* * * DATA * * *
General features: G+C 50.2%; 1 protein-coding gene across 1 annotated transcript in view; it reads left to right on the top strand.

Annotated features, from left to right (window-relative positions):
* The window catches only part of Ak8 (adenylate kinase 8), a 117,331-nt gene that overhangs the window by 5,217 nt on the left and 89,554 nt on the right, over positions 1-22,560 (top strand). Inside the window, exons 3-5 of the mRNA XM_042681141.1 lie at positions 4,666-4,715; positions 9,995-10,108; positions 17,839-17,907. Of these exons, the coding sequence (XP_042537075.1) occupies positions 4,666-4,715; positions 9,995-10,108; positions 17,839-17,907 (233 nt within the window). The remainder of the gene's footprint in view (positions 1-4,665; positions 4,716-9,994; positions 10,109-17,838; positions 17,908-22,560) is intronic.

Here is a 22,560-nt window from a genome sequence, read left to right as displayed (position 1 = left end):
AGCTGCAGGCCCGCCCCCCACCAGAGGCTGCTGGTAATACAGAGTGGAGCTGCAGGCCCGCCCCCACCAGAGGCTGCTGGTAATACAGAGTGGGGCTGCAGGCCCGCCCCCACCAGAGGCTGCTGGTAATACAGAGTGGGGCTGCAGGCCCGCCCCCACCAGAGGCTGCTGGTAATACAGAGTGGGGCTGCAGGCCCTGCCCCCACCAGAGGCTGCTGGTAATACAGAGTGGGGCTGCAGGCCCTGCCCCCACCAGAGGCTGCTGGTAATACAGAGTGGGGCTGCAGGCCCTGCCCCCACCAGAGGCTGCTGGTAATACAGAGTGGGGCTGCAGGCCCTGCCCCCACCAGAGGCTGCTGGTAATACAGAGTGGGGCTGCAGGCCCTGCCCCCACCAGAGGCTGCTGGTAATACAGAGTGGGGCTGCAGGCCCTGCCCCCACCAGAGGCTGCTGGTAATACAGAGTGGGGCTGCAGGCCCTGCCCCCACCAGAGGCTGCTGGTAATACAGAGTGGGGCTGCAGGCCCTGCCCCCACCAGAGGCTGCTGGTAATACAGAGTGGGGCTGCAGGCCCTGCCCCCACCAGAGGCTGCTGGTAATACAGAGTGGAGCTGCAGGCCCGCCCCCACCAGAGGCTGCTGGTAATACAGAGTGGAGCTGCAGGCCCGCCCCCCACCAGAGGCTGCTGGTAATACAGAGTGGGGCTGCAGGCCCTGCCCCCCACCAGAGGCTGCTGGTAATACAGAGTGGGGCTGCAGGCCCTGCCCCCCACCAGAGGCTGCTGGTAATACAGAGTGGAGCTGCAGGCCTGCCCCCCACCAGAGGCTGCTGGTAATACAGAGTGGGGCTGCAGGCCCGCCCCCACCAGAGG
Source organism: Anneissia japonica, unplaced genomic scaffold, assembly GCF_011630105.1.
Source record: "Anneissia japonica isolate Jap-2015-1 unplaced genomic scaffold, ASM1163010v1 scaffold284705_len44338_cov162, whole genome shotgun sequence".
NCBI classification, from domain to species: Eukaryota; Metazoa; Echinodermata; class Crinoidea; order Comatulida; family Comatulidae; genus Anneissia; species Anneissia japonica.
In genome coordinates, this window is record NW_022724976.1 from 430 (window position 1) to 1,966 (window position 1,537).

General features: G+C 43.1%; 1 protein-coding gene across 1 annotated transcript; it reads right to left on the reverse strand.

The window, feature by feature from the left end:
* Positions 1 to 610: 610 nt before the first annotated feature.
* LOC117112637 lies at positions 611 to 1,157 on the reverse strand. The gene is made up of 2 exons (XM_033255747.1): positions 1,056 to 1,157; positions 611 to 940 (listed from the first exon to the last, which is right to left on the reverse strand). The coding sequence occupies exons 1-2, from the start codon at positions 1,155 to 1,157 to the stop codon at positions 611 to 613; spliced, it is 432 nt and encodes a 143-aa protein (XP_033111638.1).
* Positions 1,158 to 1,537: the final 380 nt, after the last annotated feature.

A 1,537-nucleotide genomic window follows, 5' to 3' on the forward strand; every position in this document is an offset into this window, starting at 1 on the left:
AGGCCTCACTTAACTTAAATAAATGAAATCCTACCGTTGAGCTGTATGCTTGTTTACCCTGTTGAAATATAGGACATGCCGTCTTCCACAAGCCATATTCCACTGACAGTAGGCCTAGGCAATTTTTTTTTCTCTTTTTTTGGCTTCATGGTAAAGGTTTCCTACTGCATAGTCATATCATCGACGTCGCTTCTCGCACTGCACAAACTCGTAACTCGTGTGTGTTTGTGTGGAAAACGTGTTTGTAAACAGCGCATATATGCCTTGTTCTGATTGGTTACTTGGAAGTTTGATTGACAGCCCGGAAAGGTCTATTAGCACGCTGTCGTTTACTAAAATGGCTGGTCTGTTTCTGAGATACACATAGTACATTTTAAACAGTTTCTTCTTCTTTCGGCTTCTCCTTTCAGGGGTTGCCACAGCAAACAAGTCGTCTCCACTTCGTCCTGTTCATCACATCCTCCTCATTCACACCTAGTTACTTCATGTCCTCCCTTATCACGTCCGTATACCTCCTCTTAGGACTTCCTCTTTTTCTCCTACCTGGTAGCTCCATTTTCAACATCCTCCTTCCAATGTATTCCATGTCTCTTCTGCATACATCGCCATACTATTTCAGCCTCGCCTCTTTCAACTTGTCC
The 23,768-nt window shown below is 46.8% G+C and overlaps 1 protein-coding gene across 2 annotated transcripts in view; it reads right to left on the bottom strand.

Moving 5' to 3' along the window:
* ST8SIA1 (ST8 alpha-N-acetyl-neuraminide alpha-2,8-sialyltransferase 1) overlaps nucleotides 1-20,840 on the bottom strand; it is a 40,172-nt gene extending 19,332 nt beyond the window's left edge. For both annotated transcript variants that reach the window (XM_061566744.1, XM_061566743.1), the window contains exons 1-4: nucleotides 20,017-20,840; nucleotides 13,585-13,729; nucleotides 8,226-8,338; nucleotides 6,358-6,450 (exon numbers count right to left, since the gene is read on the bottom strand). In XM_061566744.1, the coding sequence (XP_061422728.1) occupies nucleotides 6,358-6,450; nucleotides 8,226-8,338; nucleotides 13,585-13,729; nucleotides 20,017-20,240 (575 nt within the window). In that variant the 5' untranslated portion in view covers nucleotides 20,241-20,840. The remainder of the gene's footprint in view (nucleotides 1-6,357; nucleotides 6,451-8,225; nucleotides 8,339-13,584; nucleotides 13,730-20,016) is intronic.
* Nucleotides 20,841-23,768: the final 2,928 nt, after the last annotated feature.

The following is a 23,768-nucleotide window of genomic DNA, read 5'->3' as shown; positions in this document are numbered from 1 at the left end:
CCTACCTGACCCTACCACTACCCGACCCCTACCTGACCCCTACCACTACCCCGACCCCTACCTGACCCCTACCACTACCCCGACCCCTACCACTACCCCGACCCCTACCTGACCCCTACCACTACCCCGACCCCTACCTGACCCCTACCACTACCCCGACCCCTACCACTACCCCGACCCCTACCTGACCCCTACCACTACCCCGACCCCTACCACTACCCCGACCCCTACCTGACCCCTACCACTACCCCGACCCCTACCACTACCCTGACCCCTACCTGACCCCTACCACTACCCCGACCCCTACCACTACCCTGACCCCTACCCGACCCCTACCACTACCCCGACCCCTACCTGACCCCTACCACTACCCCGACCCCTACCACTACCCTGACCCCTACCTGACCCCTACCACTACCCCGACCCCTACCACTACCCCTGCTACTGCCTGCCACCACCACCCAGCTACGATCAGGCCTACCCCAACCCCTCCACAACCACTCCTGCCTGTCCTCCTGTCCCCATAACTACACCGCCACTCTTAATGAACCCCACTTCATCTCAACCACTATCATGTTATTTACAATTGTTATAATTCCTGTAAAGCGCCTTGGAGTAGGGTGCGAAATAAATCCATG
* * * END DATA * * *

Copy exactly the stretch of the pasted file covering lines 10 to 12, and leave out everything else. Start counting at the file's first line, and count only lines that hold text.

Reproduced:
General features: G+C 43.1%; 1 protein-coding gene across 1 annotated transcript; it reads right to left on the reverse strand.

The window, feature by feature from the left end:
* Positions 1 to 610: 610 nt before the first annotated feature.